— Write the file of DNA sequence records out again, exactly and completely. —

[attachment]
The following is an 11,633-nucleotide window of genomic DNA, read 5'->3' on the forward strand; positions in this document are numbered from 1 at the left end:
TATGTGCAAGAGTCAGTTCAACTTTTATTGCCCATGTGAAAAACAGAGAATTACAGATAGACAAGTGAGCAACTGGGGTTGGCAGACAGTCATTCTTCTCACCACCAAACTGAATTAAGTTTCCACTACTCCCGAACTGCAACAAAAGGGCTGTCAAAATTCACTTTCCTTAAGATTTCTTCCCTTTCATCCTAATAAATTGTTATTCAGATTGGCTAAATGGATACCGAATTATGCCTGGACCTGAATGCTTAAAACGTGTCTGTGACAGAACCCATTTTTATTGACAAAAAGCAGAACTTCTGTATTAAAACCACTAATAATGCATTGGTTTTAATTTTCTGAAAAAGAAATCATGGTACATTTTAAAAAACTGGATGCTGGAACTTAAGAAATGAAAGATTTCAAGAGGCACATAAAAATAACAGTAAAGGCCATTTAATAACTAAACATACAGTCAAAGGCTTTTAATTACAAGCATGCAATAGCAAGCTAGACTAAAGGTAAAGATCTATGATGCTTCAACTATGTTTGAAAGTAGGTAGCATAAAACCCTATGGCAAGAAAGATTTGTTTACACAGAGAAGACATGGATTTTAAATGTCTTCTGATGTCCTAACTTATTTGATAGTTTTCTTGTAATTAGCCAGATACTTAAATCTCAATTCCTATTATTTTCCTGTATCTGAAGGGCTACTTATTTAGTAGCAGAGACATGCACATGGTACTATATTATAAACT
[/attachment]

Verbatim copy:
The following is an 11,633-nucleotide window of genomic DNA, read 5'->3' on the forward strand; positions in this document are numbered from 1 at the left end:
TATGTGCAAGAGTCAGTTCAACTTTTATTGCCCATGTGAAAAACAGAGAATTACAGATAGACAAGTGAGCAACTGGGGTTGGCAGACAGTCATTCTTCTCACCACCAAACTGAATTAAGTTTCCACTACTCCCGAACTGCAACAAAAGGGCTGTCAAAATTCACTTTCCTTAAGATTTCTTCCCTTTCATCCTAATAAATTGTTATTCAGATTGGCTAAATGGATACCGAATTATGCCTGGACCTGAATGCTTAAAACGTGTCTGTGACAGAACCCATTTTTATTGACAAAAAGCAGAACTTCTGTATTAAAACCACTAATAATGCATTGGTTTTAATTTTCTGAAAAAGAAATCATGGTACATTTTAAAAAACTGGATGCTGGAACTTAAGAAATGAAAGATTTCAAGAGGCACATAAAAATAACAGTAAAGGCCATTTAATAACTAAACATACAGTCAAAGGCTTTTAATTACAAGCATGCAATAGCAAGCTAGACTAAAGGTAAAGATCTATGATGCTTCAACTATGTTTGAAAGTAGGTAGCATAAAACCCTATGGCAAGAAAGATTTGTTTACACAGAGAAGACATGGATTTTAAATGTCTTCTGATGTCCTAACTTATTTGATAGTTTTCTTGTAATTAGCCAGATACTTAAATCTCAATTCCTATTATTTTCCTGTATCTGAAGGGCTACTTATTTAGTAGCAGAGACATGCACATGGTACTATATTATAAACT